“It’s incredibly difficult to get high-quality teachers with the appropriate training,” said Democratic Sen. Eva Burch, of Mesa.
The school recruits from out of state to find people with the right training and skills, she said, and those people need a sense of job security if they’re going to uproot their lives to move to Arizona.
While Democrats argued that Republicans had given them no good reason not to continue the school for the next eight years, Republicans, and specifically Hoffman, countered that they did give a reason: They want to provide increased oversight for the school, following its performance audit last year.
Hoffman said the Senate aimed at “delivering the best possible education services, and ensuring that oversight is done is a furtherance of that mission.”
The sunset audit of ASDB raised no serious red flags, but found that it has “millions of dollars in capital improvement needs, including buildings that are vacant, underutilized, or that present health and safety concerns.”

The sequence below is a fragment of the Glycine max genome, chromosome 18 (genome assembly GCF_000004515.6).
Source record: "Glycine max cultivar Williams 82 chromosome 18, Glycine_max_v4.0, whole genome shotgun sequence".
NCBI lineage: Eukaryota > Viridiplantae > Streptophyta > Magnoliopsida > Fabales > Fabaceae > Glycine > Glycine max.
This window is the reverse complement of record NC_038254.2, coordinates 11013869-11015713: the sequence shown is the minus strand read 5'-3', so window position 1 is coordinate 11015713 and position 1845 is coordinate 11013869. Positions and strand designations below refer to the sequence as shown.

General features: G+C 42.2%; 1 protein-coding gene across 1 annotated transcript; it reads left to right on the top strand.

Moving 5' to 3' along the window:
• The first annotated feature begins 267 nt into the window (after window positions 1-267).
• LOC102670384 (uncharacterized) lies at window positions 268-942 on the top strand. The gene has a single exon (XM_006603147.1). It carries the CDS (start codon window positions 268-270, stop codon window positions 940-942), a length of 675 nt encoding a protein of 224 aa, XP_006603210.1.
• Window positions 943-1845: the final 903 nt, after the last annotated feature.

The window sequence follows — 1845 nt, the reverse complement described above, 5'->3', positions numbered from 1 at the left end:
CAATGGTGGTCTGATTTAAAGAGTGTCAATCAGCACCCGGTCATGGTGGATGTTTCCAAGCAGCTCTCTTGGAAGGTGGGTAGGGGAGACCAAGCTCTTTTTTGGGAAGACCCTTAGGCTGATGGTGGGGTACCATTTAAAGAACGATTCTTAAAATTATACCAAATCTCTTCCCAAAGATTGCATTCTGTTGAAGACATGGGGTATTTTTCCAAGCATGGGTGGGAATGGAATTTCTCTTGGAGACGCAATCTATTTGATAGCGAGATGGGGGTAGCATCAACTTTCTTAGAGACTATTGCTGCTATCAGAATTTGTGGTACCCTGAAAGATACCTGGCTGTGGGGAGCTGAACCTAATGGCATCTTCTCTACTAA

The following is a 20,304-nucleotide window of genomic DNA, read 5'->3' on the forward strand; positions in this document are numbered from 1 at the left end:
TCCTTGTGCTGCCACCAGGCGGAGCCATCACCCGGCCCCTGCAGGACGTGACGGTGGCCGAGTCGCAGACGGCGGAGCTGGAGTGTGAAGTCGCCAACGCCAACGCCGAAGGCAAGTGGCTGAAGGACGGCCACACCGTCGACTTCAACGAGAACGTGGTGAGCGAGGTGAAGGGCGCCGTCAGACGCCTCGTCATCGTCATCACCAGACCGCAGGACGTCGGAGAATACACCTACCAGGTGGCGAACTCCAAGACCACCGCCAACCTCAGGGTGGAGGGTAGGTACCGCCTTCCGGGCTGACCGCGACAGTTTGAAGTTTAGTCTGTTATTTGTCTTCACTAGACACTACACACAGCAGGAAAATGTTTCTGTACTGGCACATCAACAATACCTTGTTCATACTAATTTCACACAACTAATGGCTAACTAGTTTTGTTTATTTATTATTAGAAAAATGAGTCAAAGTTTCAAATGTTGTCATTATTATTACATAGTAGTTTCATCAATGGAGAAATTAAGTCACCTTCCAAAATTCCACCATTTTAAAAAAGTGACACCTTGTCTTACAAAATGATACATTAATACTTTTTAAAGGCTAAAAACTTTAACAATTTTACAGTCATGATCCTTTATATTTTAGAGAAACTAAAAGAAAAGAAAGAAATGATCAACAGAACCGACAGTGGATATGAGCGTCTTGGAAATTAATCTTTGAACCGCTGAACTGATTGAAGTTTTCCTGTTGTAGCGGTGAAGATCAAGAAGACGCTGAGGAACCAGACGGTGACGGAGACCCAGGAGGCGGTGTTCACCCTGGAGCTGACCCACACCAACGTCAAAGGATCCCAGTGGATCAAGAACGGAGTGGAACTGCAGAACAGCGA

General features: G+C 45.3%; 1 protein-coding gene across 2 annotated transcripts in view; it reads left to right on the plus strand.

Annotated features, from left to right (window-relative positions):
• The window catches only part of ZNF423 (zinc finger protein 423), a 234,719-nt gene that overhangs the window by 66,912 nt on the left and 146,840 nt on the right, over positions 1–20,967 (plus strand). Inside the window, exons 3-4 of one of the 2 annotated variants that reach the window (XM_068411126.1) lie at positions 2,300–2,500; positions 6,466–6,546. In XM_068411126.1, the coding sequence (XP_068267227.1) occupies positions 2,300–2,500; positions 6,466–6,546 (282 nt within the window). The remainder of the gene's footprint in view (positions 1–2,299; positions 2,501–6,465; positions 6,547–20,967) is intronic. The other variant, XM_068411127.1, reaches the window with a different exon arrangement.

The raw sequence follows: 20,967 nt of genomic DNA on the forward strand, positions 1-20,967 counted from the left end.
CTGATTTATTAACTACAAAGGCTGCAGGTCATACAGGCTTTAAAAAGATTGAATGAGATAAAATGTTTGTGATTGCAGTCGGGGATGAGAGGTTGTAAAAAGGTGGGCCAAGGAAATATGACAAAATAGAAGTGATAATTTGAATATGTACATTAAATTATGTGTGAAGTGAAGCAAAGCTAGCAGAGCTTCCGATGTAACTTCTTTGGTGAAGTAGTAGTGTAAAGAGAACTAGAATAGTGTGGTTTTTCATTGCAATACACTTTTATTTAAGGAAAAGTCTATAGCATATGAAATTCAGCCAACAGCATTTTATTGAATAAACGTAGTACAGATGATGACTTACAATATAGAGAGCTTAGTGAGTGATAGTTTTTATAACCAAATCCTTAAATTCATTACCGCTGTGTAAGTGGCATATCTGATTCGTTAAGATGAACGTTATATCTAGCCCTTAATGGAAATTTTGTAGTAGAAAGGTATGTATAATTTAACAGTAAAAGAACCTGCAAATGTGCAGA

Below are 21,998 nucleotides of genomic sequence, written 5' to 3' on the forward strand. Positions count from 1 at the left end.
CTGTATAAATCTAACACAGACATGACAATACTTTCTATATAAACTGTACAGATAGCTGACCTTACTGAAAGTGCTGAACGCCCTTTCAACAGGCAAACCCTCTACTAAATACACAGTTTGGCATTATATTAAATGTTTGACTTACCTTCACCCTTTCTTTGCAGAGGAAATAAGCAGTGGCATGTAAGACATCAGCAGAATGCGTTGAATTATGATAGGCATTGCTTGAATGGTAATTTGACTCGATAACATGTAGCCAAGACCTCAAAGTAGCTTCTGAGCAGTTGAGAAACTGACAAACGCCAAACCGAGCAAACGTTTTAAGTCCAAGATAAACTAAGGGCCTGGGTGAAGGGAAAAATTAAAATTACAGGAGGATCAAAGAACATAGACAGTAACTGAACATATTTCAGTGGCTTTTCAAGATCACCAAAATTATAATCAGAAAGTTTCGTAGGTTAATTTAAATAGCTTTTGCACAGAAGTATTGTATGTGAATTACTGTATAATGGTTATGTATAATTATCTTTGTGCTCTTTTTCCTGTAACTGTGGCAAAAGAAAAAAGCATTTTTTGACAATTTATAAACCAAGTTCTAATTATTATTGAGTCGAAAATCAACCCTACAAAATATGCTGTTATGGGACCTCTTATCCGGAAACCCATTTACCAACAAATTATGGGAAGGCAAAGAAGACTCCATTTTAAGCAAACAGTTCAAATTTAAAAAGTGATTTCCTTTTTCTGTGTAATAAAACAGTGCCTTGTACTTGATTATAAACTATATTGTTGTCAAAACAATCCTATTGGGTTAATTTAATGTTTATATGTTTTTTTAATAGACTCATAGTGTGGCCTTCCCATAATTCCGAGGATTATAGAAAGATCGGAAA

The auditors recommended that the school “develop and implement a comprehensive, multi-year capital plan that assesses, identifies, and documents its capital needs.” Money to fund those plans would have to come from the GOP-controlled legislature.
During the debate, lawmakers on both sides of the aisle repeatedly accused one another of impugning each others’ motives, which is not allowed by the rules of the legislature. Each side also accused the other of discriminating against the deaf and blind community.